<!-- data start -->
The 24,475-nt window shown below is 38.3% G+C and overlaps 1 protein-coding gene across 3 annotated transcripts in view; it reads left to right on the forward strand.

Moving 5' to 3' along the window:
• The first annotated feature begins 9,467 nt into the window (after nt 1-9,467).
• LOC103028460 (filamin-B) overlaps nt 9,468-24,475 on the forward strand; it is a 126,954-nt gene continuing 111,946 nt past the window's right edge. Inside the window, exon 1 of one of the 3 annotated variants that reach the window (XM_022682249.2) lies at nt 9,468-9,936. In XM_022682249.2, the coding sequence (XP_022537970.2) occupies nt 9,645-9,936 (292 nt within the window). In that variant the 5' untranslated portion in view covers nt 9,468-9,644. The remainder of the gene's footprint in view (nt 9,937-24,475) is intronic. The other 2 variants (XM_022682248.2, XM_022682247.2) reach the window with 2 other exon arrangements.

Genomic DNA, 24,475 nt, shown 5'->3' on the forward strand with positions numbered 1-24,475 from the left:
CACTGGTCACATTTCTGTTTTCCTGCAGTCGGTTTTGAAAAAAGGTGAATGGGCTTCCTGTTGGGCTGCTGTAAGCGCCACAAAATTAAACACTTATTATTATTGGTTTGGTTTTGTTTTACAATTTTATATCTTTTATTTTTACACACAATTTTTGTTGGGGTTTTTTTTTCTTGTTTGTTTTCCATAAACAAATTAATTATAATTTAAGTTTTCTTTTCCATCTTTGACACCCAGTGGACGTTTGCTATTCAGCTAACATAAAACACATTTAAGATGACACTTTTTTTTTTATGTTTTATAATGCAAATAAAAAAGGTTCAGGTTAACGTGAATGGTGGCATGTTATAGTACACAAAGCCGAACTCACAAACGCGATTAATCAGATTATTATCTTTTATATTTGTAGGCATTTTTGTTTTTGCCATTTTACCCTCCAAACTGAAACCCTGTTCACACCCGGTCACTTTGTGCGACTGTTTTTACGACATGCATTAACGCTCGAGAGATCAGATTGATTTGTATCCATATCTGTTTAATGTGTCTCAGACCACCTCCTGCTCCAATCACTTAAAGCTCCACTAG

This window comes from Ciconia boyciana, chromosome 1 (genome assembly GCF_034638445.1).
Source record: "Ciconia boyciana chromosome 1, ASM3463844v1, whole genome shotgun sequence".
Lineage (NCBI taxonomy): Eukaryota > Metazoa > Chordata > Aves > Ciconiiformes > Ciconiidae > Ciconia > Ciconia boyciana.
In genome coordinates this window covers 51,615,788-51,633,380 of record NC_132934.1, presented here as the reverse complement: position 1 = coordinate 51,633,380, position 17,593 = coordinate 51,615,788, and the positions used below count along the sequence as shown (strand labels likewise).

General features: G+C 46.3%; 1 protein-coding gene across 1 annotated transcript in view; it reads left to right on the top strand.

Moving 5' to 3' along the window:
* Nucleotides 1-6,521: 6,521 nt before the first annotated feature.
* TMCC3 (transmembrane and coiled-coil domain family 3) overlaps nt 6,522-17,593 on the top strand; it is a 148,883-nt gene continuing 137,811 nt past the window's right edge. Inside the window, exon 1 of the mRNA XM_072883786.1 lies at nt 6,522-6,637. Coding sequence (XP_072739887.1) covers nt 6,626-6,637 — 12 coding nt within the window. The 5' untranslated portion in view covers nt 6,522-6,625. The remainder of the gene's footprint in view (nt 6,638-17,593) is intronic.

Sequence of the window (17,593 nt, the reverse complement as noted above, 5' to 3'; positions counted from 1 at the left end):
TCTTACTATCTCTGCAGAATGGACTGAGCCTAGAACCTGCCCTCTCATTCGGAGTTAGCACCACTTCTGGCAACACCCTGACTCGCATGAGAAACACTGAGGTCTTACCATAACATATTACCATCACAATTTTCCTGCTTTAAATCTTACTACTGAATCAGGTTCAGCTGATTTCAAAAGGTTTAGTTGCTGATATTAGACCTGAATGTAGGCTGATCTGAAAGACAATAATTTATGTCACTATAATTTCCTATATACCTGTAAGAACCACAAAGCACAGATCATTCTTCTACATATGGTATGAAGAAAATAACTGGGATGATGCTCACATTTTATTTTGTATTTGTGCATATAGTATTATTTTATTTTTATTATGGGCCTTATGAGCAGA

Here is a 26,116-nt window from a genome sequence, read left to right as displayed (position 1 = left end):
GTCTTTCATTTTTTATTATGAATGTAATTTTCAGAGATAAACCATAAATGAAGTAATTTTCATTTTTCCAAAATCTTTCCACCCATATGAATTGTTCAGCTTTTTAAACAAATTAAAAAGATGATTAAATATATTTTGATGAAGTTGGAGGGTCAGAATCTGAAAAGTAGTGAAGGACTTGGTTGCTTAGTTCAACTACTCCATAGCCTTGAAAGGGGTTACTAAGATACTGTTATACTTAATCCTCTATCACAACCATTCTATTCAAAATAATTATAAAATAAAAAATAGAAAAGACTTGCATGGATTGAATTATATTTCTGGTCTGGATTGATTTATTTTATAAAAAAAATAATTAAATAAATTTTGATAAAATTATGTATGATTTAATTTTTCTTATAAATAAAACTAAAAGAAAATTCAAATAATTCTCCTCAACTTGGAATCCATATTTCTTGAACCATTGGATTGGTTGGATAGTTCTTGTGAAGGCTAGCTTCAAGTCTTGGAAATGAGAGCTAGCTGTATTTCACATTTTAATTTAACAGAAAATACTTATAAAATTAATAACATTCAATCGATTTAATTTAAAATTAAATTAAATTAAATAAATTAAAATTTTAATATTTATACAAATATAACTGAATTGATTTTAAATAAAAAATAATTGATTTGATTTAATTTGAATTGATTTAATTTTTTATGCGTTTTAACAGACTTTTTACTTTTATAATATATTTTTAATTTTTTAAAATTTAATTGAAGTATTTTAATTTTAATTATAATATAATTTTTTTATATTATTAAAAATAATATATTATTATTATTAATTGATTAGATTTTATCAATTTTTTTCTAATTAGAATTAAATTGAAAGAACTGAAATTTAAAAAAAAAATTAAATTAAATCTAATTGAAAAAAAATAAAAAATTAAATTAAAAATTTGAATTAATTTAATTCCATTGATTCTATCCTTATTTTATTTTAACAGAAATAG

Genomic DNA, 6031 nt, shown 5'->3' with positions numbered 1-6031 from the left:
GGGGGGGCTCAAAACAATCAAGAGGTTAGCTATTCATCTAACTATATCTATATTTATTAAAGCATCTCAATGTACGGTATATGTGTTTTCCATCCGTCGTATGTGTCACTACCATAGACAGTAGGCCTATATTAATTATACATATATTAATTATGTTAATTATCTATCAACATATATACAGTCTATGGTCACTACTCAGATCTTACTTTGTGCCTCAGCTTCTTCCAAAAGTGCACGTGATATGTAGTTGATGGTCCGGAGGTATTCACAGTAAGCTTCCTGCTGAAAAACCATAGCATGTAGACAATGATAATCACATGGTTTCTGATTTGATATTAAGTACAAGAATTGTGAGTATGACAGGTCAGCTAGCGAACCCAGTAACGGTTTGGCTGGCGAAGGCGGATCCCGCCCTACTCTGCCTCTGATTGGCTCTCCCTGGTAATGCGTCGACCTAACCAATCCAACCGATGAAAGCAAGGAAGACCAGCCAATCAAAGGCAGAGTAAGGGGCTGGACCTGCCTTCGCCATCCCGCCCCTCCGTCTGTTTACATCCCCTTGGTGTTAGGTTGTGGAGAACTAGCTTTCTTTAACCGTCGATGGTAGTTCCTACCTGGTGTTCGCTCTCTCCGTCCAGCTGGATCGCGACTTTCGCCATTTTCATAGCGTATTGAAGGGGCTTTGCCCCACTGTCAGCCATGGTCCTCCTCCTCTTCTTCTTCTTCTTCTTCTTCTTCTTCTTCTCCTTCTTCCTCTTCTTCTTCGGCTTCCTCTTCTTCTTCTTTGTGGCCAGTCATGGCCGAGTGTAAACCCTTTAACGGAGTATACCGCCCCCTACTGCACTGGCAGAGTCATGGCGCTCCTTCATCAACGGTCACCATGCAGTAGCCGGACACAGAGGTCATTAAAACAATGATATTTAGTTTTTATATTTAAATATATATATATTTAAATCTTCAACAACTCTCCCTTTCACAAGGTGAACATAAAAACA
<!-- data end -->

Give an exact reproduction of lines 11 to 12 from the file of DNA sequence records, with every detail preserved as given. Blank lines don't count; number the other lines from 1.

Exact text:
General features: G+C 46.3%; 1 protein-coding gene across 1 annotated transcript in view; it reads left to right on the top strand.

Moving 5' to 3' along the window: